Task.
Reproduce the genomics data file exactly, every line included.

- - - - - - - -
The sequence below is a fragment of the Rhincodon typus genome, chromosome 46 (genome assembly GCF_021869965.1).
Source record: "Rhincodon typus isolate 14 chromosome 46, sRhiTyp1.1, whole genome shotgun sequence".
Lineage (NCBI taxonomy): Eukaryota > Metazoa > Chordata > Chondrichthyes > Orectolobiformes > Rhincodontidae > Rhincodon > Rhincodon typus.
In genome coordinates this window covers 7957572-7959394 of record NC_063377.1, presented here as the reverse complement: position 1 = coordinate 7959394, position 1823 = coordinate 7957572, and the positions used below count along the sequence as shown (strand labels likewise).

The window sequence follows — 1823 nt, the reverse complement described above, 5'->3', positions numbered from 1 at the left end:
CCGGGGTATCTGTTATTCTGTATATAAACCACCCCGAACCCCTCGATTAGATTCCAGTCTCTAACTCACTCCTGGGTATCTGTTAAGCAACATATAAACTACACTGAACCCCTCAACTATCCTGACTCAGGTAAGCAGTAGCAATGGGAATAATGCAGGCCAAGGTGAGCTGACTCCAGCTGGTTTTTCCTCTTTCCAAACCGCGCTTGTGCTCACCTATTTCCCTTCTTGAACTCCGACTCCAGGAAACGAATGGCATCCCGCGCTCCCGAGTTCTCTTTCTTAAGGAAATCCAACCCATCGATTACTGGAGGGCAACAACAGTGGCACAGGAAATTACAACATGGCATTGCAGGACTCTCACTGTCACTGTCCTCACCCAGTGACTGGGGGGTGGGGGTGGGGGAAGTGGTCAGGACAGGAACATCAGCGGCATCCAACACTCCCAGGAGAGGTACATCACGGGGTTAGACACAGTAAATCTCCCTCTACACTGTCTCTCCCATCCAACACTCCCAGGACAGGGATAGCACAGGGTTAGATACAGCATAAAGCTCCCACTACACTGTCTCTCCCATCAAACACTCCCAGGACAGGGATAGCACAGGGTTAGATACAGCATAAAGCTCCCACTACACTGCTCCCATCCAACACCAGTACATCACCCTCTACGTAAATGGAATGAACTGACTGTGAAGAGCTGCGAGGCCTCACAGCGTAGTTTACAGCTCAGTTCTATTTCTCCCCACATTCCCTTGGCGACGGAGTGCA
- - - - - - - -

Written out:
The sequence below is a fragment of the Rhincodon typus genome, chromosome 46 (genome assembly GCF_021869965.1).
Source record: "Rhincodon typus isolate 14 chromosome 46, sRhiTyp1.1, whole genome shotgun sequence".
Lineage (NCBI taxonomy): Eukaryota > Metazoa > Chordata > Chondrichthyes > Orectolobiformes > Rhincodontidae > Rhincodon > Rhincodon typus.
In genome coordinates this window covers 7957572-7959394 of record NC_063377.1, presented here as the reverse complement: position 1 = coordinate 7959394, position 1823 = coordinate 7957572, and the positions used below count along the sequence as shown (strand labels likewise).

The window sequence follows — 1823 nt, the reverse complement described above, 5'->3', positions numbered from 1 at the left end:
CCGGGGTATCTGTTATTCTGTATATAAACCACCCCGAACCCCTCGATTAGATTCCAGTCTCTAACTCACTCCTGGGTATCTGTTAAGCAACATATAAACTACACTGAACCCCTCAACTATCCTGACTCAGGTAAGCAGTAGCAATGGGAATAATGCAGGCCAAGGTGAGCTGACTCCAGCTGGTTTTTCCTCTTTCCAAACCGCGCTTGTGCTCACCTATTTCCCTTCTTGAACTCCGACTCCAGGAAACGAATGGCATCCCGCGCTCCCGAGTTCTCTTTCTTAAGGAAATCCAACCCATCGATTACTGGAGGGCAACAACAGTGGCACAGGAAATTACAACATGGCATTGCAGGACTCTCACTGTCACTGTCCTCACCCAGTGACTGGGGGGTGGGGGTGGGGGAAGTGGTCAGGACAGGAACATCAGCGGCATCCAACACTCCCAGGAGAGGTACATCACGGGGTTAGACACAGTAAATCTCCCTCTACACTGTCTCTCCCATCCAACACTCCCAGGACAGGGATAGCACAGGGTTAGATACAGCATAAAGCTCCCACTACACTGTCTCTCCCATCAAACACTCCCAGGACAGGGATAGCACAGGGTTAGATACAGCATAAAGCTCCCACTACACTGCTCCCATCCAACACCAGTACATCACCCTCTACGTAAATGGAATGAACTGACTGTGAAGAGCTGCGAGGCCTCACAGCGTAGTTTACAGCTCAGTTCTATTTCTCCCCACATTCCCTTGGCGACGGAGTGCA